Quite simply, some people are going to hate Exoprimal, especially those who hate online-focused titles, as this is all the game offers. For others, this is going to be a glorious, mindlessly dumb but hilariously entertaining epic of massive orbital explosions taking out thousands of teeth, claws, wings and tails. Despite hating the fact Exoprimal wasn’t Dino Crisis when it was announced, I’ve been relatively converted.

This is the quintessential Michael Bay video game. There are big, ridiculously overpowered suits of armour. A crazy threat of dinosaurs that matches the population of England (as well as the manners). A massive spectacle of bullets, lasers, explosions, shields, spectacular fails and ecstasy-inducing moments of “did I just do that?!” before you bask in your place as MVP on the post-match leaderboard. Exoprimal, is weird, wonderful and it’s dinosaurs coming out of wormholes. What a ride 2023 has been so far.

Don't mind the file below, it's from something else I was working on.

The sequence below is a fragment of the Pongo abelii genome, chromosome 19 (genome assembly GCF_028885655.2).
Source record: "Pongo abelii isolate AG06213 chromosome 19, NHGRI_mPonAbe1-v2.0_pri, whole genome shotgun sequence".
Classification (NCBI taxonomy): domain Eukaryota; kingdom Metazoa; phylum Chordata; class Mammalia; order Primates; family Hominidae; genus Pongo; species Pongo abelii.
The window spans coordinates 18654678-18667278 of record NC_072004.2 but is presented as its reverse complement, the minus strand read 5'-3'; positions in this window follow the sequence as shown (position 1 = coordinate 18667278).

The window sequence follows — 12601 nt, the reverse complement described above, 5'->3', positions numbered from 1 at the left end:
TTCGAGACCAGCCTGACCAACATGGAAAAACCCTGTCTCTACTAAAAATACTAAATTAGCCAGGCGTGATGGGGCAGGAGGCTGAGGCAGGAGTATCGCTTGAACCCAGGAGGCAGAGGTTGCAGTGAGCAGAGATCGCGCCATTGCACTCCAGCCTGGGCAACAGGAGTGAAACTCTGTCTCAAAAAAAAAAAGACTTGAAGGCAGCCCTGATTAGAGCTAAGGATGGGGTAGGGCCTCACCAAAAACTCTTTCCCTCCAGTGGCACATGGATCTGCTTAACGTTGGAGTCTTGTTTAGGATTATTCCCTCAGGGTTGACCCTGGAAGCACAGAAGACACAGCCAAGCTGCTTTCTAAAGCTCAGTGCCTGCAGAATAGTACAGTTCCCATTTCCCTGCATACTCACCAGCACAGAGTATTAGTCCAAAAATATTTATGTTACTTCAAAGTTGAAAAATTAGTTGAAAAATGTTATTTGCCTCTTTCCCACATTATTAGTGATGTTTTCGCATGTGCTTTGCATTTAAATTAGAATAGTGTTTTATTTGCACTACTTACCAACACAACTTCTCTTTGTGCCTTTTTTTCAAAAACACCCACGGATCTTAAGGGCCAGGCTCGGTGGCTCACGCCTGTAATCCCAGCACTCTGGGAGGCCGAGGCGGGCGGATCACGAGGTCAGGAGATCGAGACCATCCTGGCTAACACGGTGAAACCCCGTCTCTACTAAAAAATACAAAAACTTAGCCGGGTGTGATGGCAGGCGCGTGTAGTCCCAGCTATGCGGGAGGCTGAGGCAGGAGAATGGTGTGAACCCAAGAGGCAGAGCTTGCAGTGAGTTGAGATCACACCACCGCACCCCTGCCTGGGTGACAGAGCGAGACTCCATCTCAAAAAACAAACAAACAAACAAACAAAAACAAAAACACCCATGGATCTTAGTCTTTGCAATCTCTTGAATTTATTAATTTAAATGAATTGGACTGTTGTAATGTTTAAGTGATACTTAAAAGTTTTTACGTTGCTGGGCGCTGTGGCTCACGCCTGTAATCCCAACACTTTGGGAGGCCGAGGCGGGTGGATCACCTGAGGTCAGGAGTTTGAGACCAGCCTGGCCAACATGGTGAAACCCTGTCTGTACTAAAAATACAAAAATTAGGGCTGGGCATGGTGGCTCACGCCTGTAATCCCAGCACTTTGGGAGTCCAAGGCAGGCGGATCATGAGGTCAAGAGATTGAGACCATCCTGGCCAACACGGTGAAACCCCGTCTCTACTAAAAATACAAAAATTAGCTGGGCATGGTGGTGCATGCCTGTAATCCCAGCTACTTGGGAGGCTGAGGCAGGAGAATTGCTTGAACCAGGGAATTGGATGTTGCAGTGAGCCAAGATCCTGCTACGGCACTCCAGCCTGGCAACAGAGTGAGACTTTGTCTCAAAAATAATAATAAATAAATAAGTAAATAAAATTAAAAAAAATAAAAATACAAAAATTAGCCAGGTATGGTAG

Held up by its superb class system and the intrinsic elation that comes with melting prehistoric lizards with a railgun, Exoprimal is unfortunately let down by a lacklustre story offering, anemic number of modes and a question over its longevity. While those drawbacks will put some people off, those fond of firing a grenade right up a Stegosaurus’ hide will be laughing long into their dozens of hours of playtime.

Exoprimal is available now on PS5 (reviewed), Xbox Series S|X (and Game Pass), and PC

Developer: Capcom
Publisher: Capcom

Disclaimer: In order to complete this review, we were provided with several promotional codes from the publisher.